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The Global Divide: Health Inequalities Among Women and Children

March 18, 2014|by Tiffany Taylor, U.S. Youth Observer
The first week of the Commission on the Status of Women has recently ended and I have been bombarded with information ranging from the most effective strategies to economically empower women to learning more about the He for She initiative, which focuses on the voices of men by encouraging them to speak out against the discrimination and inequalities experienced by women and girls globally.

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However, one forum in particular resonated with me, and it was the forum related to how young women globally suffer most of the burden of some of the world’s deadliest diseases. I have learned that a person’s gender can have a major impact on their health due to gender-related as well as biological differences. In particular, according to the World Health Organization, “the health of women and girls is of particular concern because, in many societies, they are disadvantaged by discrimination rooted in sociocultural factors.” For instance, “women and girls face increased vulnerability to HIV/AIDS.”[1]

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After attending the United Nations Population Fund event entitled, “Unite Campaign Panel on Sexual Violence,” I learned that not only do women experience economic, political, and social inequalities, we also experience health inequalities. Although women live on average four years longer than men, “globally, cardiovascular disease, often thought to be a "male" problem, is the number one killer of women.” I was left wondering and constantly asking experts, “What can youth do to help combat the inequalities, particularly those related to health, among women and children?” 

While attending the events surrounding the 58th Commission on the Status of Women, I have met many youth advocating on behalf of women and children, particularly as it relates to women and girls’ sexual health. For example, one youth I met volunteers with an organization called Advocates for Youth, which was started in 1980 as a means of helping youth make responsible and informed decisions concerning their sexual and reproductive health.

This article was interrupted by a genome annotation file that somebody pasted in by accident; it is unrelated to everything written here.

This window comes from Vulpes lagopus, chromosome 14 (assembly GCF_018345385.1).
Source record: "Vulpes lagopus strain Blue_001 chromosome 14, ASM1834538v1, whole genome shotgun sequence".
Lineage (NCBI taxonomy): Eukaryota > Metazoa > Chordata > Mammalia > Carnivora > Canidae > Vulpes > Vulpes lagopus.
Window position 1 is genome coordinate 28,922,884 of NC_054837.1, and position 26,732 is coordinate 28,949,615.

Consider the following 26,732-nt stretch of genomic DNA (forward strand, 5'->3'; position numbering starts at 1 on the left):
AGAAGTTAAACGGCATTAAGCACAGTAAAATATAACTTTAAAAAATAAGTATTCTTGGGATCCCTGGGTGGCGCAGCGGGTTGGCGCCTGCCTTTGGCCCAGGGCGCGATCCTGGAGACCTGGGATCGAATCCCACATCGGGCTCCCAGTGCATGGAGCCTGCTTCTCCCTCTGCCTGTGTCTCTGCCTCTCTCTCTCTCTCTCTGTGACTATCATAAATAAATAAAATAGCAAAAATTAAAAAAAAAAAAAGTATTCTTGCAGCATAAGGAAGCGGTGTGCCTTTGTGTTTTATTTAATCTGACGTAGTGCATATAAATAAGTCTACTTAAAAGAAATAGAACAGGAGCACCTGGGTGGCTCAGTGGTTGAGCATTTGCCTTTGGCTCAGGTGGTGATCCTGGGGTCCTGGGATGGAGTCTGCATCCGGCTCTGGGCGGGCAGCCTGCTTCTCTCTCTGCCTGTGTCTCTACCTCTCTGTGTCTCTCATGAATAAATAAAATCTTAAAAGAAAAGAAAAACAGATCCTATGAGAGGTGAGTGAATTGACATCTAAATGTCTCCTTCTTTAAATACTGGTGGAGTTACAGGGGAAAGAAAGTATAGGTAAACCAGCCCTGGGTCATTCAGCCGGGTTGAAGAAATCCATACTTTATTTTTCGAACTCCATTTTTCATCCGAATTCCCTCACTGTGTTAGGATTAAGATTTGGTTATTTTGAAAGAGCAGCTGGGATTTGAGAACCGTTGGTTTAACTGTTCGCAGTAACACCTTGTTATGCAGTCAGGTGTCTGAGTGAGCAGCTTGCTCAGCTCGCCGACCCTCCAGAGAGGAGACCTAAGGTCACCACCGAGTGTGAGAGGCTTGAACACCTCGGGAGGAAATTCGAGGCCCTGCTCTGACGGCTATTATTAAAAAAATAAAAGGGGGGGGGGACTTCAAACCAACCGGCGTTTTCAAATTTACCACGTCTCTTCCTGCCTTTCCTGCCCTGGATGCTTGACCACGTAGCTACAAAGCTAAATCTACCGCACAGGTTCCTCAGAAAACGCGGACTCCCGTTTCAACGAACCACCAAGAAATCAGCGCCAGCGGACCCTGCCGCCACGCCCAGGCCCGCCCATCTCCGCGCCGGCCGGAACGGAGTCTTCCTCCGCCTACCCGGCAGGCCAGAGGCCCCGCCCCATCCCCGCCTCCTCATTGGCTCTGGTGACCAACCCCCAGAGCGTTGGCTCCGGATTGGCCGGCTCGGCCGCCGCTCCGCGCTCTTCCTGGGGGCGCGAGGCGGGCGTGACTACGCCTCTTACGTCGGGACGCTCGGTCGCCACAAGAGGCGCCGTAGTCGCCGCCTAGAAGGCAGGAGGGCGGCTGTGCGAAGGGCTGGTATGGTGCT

After learning more about organizations that focus on youth and their reproductive and sexual rights, I spent the next day learning more about the role that sexual and reproductive rights play in achieving sustainable development. One of my favorite side events thus far, entitled “Putting Women and Girls at the Center of the Development Agenda: Sexual and Reproductive Health and Rights and Achieving Sustainable Development,” was led by the Permanent Mission of Zambia to the United Nations and the Global Leaders Council for Reproductive Health. At this event delegates globally recognized that the “health and status of women and girls are inextricably linked to the well-being and prosperity of families, communities, and economics.”

Sadly, the fact is that 15 years after the launch of the Millennium Development Goals, there is a significant lagging of reproductive health compared to all the other goals.  In fact, “approximately 800 women and girls die every day from complications related to pregnancy or childbirth, and 99 percent of these deaths occur in developing countries.” Furthermore, “over 222 million women have an unmet need for modern contraception.” Ultimately I learned that in order to create sustainable development we must not only invest in the economic empowerment of women, but also invest in the sexual and reproductive health rights of women and girls.

Research shows that the largest cohort of young people in history are now entering their reproductive years. However, they are being met with limited access to reproductive and sexual information as well as services. If we truly seek to achieve sustainable development, youth must get involved in pushing ahead the United Nations’ agenda on providing reproductive health and education to women and young girls. We must find every opportunity we can to promote the reproductive rights of women and young girls globally. Some youth have produced documentaries, small books, or even paintings to showcase the struggles of women and girls who are denied their rights to reproductive and sexual health.

At the very least, we should all aim to educate ourselves on the multifaceted ways in which women are oppressed. We have to start looking at gender oppression through a more holistic lens, one that does not stop at economic and/or political inequalities, but also health-related inequalities such as in sexual and reproductive health. 

 


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